Second-Class Citizens in Virginia
Voter turnout in this past election set records -- for youth voters, minority voters and voters who hadn't cast a ballot since the advent of the Internet. But thousands of Virginia college students were excluded because of vague election laws and confused officials.
Good news: This is a problem that can be fixed, easily and inexpensively, just by clarifying the language on the books. Unfortunately, a bill that would have done just that died in the General Assembly last month, though it won approval in the Senate before stalling in the House of Delegates.
Last fall, in college towns across Virginia, registrars rejected students' registration forms and tried to persuade them to vote in places where they no longer lived. A few such instances got national attention, such as the memo that falsely warned Virginia Tech students about the financial consequences of registering in Blacksburg.
At James Madison University and the University of Mary Washington, local registrars repeated similar falsehoods. These registrars consistently set aside registration forms listing a university housing address; some contacted students and discouraged them from registering on campus.
Virginia's voting requirements are so vague that town registrars often have no choice but to speculate as to their meaning. Depending on a registrar's understanding of terms such as "resident," registration forms can be treated differently in separate towns.
The situation at Radford University typifies the problem. Here, the registrar considered dorm rooms temporary residences. Students who submitted forms had to prove that they were entitled to vote in Radford. A graduate student who hadn't lived at her parents' address for six years was denied registration on the grounds that her registration form did not adequately show legitimate Radford residency.
Registrars who prevented students from registering probably thought their actions were legitimate, and they were understandably confused about Virginia law. The Radford registrar, in fact, joined the chorus of voices urging the legislature to clarify the law.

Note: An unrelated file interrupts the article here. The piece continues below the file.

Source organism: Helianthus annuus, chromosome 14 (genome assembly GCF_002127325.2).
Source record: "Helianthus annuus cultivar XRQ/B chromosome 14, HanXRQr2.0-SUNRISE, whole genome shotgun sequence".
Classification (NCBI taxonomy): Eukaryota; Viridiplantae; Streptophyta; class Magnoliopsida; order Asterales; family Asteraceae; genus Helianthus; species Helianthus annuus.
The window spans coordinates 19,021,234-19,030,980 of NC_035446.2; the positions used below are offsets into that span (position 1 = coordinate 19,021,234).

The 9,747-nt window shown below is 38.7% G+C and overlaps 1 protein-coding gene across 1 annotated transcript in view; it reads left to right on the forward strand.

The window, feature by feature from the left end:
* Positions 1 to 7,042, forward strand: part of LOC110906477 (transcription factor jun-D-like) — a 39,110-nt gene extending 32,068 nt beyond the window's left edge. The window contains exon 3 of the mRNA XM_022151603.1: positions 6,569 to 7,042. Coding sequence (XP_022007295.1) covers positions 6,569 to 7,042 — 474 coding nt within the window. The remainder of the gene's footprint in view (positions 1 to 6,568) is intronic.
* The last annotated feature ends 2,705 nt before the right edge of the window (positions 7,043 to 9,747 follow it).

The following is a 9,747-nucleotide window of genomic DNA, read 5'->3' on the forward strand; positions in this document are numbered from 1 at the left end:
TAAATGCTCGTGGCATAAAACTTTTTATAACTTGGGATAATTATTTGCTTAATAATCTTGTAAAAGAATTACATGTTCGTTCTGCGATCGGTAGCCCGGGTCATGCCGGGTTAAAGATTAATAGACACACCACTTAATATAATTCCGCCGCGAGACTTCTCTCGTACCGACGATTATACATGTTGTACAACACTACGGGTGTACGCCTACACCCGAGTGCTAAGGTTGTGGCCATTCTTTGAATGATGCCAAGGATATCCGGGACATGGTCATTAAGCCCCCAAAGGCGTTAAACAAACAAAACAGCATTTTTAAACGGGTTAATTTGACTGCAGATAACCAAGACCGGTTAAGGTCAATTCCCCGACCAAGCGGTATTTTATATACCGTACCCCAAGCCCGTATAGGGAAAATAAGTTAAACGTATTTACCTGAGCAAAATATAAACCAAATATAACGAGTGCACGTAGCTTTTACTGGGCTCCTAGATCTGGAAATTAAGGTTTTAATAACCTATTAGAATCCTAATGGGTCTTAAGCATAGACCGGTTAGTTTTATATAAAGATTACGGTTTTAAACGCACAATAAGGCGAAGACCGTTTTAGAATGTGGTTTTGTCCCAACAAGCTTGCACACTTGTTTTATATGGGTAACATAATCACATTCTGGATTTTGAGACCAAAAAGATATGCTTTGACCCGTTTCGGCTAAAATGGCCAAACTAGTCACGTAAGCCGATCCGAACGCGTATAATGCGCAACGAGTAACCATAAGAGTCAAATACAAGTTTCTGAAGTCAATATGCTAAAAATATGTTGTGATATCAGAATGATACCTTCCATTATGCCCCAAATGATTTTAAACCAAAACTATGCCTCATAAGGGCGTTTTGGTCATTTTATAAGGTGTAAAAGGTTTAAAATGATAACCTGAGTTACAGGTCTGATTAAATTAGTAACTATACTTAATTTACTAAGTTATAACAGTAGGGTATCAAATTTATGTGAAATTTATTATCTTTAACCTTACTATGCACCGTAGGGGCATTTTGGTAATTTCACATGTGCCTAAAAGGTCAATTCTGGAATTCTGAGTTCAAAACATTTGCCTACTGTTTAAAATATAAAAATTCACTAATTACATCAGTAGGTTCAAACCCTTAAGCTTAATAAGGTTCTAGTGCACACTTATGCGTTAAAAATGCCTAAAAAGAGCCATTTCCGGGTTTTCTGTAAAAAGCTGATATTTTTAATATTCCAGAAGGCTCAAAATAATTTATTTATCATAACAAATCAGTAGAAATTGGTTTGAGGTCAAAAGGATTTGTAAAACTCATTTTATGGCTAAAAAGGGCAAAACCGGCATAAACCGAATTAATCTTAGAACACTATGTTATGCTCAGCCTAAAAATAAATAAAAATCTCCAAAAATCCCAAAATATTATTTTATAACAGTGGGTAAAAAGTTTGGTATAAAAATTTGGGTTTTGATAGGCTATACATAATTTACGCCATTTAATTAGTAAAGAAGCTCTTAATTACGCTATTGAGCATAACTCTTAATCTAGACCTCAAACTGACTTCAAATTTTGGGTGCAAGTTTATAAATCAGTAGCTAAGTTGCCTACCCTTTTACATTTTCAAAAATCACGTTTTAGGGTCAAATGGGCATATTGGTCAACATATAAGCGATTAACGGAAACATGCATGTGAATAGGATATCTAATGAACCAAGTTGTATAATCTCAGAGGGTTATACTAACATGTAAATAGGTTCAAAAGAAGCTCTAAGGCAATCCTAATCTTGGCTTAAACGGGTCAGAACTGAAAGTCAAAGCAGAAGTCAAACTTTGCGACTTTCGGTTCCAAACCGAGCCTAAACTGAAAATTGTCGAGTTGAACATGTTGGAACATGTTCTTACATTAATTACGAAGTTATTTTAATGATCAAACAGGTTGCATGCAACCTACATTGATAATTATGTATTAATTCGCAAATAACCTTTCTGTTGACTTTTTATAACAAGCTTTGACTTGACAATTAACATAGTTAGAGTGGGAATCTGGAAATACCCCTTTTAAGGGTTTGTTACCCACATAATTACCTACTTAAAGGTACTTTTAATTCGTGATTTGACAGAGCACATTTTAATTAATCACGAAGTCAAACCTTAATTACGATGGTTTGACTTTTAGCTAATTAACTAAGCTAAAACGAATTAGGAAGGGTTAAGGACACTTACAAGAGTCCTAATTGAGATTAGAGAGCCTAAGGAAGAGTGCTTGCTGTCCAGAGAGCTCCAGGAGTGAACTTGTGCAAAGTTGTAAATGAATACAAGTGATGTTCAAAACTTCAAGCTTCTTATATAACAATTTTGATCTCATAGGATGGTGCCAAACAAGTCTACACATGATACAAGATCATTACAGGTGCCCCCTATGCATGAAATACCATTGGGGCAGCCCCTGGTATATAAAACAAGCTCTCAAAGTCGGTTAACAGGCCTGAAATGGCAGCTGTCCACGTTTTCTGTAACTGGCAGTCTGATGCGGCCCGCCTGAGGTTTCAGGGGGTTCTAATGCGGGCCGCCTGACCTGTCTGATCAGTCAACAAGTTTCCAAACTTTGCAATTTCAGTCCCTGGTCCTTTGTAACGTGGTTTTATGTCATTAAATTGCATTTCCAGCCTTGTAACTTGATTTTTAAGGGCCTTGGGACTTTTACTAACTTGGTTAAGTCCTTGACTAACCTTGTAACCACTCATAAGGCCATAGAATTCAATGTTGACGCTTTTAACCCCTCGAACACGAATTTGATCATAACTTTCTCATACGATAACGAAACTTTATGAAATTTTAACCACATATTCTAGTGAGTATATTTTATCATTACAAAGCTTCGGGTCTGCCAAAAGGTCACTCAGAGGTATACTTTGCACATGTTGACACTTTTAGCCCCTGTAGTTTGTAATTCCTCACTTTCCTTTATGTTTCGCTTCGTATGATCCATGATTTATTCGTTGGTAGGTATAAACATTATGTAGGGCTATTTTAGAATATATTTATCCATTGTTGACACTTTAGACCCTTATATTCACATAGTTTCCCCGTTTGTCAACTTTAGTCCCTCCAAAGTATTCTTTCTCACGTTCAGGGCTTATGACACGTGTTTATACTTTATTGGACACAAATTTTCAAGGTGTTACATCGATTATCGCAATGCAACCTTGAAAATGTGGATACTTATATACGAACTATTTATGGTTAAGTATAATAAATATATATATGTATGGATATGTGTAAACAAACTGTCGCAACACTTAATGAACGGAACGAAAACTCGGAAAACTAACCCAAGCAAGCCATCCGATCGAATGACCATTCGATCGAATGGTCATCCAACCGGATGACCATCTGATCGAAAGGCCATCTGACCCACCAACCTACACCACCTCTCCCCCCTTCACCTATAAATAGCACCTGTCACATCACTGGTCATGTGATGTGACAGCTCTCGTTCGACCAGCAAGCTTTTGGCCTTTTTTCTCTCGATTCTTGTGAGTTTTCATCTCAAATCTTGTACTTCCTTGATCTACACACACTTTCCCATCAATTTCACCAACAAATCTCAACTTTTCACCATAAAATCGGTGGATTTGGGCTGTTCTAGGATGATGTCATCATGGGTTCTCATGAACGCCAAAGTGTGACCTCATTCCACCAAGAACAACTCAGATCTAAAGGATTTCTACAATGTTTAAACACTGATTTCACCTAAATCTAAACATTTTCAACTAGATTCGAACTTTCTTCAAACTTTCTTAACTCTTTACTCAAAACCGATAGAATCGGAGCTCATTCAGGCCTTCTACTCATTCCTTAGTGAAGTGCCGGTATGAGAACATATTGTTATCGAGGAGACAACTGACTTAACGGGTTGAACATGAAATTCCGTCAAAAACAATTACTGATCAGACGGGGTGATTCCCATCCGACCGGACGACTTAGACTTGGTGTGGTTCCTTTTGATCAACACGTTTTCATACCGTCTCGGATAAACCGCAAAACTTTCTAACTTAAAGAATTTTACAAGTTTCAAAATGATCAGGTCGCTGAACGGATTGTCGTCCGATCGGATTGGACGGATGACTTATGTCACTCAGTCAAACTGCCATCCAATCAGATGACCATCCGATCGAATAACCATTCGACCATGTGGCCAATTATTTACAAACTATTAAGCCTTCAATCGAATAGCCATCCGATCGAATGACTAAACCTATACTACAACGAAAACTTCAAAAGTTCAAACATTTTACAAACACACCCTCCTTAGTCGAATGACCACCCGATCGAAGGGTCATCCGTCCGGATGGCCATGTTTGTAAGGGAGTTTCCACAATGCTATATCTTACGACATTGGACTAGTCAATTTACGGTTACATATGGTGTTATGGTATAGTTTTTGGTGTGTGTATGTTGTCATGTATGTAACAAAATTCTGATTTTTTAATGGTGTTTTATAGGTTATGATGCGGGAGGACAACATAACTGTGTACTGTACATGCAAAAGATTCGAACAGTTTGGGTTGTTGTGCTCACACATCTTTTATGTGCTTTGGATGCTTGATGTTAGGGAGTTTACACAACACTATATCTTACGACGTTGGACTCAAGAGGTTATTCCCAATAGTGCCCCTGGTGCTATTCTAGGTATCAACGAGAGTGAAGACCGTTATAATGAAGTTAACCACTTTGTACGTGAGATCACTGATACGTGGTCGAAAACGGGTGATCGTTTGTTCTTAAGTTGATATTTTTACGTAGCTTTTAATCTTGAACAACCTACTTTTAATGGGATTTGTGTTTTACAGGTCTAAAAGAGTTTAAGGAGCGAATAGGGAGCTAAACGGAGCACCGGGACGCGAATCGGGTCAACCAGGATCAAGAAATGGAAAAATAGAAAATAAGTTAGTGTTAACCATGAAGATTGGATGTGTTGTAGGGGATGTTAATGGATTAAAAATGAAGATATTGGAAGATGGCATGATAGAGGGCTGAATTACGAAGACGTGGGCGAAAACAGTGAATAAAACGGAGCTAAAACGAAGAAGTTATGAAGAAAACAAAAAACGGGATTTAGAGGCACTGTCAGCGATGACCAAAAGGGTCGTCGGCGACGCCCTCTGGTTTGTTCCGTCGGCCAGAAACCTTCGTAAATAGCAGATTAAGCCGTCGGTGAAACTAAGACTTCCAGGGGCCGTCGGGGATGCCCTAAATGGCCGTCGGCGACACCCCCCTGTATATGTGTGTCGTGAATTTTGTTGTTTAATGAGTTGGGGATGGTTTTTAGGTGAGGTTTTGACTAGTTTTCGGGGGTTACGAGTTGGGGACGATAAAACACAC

To be sure, many students can vote elsewhere. Although Virginia's registration deadline had passed by the time many students learned their registrations had been rejected, some could vote as absentees by using their parents' addresses. This doesn't excuse the violation of their rights at school. Students, like anyone else, should be able go to their precincts to vote. This is more than a matter of convenience.
Put simply, it's wrong to treat students like second-class citizens. Students pay taxes in the towns where they go to school, tolerate the same potholes and obey the same ordinances as other residents. It's critical to our democratic values that students be afforded the same opportunity to elect those who govern them.
The bill that was before the General Assembly wouldn't have created new rights for students but rather explained what their existing rights mean. It would have ensured that George Mason University students are treated the same as students at the University of Mary Washington, and it would have freed registrars from the thankless task of trying to decipher ambiguous laws. Let's hope that next year the General Assembly will get this right.
The writer is a voting rights and elections fellow at the Brennan Center for Justice at the New York University School of Law.